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Dr Jane Goodall
"It does seem that this monkey has gone for good."
 real 28k

Tuesday, 26 September, 2000, 12:33 GMT 13:33 UK
Monkey species 'gone for good'
Endangered Rwandan mountain gorilla
Rwandan mountain gorillas are among those at risk
A species of monkey is on the verge of extinction and could be the first primate to die out since the 18th Century, campaigners have warned.

The demise of Miss Waldron's red colobus monkey has been highlighted with the launch of a conservation campaign in the House of Commons, London, backed by the world's top primate experts.


If they continue eating this meat then there'll be nothing left in the forests

Dr Jane Goodall
The threat from the growing trade in wild animal meat is high on the agenda of the campaign, called 2001 An Ape Odyssey.

Poachers are thought to be the main culprit behind the probable extinction of Miss Waldron's red colobus, according to chimp expert Dr Jane Goodall.

Restaurant menus

She told BBC Radio 4's Today programme: "Unfortunately, it does seem that this monkey has gone for good.


"I was in Ghana about five years ago and there were reports of one or two being seen in a remote area but I suppose it's very unlikely that there are any left."

Miss Waldron's red colobus (Procolobus badius waldroni) was primarily found in Ghana and the Ivory Coast.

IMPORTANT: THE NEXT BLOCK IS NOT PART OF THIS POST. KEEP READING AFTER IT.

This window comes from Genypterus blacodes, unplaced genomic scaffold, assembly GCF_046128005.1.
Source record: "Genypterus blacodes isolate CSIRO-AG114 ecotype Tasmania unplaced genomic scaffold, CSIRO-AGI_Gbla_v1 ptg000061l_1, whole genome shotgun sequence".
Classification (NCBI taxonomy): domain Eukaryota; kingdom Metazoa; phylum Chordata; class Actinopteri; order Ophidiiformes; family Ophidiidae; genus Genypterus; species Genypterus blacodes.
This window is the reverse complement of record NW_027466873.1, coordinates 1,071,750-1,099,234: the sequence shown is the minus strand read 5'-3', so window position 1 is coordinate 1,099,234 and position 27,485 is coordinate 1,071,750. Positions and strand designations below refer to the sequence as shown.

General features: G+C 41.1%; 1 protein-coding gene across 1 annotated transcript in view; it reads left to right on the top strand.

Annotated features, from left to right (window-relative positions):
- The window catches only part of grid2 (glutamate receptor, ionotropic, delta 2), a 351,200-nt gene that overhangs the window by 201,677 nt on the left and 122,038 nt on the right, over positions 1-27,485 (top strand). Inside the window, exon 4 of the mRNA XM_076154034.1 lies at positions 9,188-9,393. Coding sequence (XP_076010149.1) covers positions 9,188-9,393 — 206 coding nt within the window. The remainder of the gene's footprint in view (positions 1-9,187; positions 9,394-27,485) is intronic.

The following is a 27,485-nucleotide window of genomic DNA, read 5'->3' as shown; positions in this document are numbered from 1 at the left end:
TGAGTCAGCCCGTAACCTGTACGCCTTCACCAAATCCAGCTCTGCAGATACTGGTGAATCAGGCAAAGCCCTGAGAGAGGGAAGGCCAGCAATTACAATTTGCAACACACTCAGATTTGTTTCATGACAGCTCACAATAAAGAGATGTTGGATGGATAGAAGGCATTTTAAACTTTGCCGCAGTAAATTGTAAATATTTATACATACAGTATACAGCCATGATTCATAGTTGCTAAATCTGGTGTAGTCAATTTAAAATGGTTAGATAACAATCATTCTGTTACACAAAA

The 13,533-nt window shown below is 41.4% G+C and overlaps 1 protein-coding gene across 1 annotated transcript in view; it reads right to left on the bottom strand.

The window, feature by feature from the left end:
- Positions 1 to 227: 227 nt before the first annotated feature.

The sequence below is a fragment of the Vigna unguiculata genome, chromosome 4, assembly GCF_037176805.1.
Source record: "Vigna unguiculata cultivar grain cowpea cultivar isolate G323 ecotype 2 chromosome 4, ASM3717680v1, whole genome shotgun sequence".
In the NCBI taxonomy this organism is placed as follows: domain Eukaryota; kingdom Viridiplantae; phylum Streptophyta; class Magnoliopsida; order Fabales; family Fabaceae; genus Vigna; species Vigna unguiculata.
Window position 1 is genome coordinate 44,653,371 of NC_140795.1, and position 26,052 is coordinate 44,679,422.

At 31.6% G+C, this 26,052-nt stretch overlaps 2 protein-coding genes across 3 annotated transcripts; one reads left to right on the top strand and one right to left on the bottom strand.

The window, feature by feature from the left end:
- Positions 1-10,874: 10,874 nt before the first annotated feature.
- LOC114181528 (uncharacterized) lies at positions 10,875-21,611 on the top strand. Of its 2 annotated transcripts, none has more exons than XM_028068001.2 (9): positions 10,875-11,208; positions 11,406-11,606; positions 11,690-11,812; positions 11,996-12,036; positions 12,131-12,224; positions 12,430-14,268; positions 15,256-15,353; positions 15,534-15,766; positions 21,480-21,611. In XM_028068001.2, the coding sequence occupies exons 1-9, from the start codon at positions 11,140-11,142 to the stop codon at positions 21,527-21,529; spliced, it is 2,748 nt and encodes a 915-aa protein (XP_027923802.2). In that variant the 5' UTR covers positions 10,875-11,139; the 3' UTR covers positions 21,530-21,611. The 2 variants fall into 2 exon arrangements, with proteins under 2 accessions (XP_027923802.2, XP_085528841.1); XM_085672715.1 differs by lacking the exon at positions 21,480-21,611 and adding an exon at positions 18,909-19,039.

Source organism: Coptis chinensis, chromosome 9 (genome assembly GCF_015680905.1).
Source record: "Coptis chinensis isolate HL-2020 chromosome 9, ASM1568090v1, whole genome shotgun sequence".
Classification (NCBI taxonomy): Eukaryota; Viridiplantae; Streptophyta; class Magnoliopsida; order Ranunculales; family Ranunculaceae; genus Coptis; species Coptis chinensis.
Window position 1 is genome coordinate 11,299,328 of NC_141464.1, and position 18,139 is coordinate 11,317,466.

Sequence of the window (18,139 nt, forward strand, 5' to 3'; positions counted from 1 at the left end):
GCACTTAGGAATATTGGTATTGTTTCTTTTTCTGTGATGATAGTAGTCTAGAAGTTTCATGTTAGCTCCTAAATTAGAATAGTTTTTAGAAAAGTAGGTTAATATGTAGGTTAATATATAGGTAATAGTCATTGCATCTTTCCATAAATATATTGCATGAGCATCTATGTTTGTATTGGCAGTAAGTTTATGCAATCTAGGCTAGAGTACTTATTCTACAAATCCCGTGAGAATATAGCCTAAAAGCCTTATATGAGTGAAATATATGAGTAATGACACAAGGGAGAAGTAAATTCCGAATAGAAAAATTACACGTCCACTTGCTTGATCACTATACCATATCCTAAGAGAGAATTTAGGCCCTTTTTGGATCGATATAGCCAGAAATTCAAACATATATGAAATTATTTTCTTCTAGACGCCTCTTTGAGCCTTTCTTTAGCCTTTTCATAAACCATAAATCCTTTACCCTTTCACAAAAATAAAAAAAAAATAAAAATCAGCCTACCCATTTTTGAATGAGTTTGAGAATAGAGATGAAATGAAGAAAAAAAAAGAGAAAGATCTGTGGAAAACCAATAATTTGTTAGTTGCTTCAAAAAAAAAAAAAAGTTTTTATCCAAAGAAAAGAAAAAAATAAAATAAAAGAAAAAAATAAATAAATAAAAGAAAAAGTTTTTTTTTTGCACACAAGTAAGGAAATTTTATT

There have been no confirmed sightings since the 1970s.

Dr Goodall said the trade in meat from African wild animals was spreading and becoming more lucrative.

Remote areas

Bushmeat, as it is called, is even starting to feature on restaurant menus in the developed world.

 Dr Charlotte Uhlenbroek with baby orangutan
Dr Uhlenbroek is backing the campaign
Logging is also blamed for an increase in the number of endangered primate species.

Roads used by logging companies have opened up forests to settlements and allowed hunters to access previously remote areas.

The aim of 2001 An Ape Odyssey is to raise public awareness and highlight the commercial nature of the bushmeat trade.

It wants to press governments to enforce laws designed to protect wild animals from hunting and to help logging firms police their roads.

Urgent action

Dr Goodall also hopes people can be educated to realise that if the bushmeat trade continues "there will be nothing left in the forests".

Anti-logging protest
Logging is targeted by environmental campaigners
The campaign launch has been being organised by Ape Alliance, an international coalition of 34 charities, in association with BBC Wildlife magazine and Radio Times.

Its supporters include Dr Goodall, orang-utan specialist Professor Birtue Galdikas, Ape Alliance chairman and gorilla expert Ian Redmond, bonobo researcher Dr Jo Thompson and BBC wildlife presenter and ape expert Dr Charlotte Uhlenbroek.

Mr Redmond said: "The campaign is crucial. Without urgent effective action, the apes' evolutionary odyssey will soon end at the hands of their human cousins."

"There are glimmers of hope but the urgency of the situation demands a higher level of action."

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See also:

12 May 00 | Sci/Tech
Dire outlook for many primates
24 Aug 99 | Sci/Tech
Loggers threaten orang-utans
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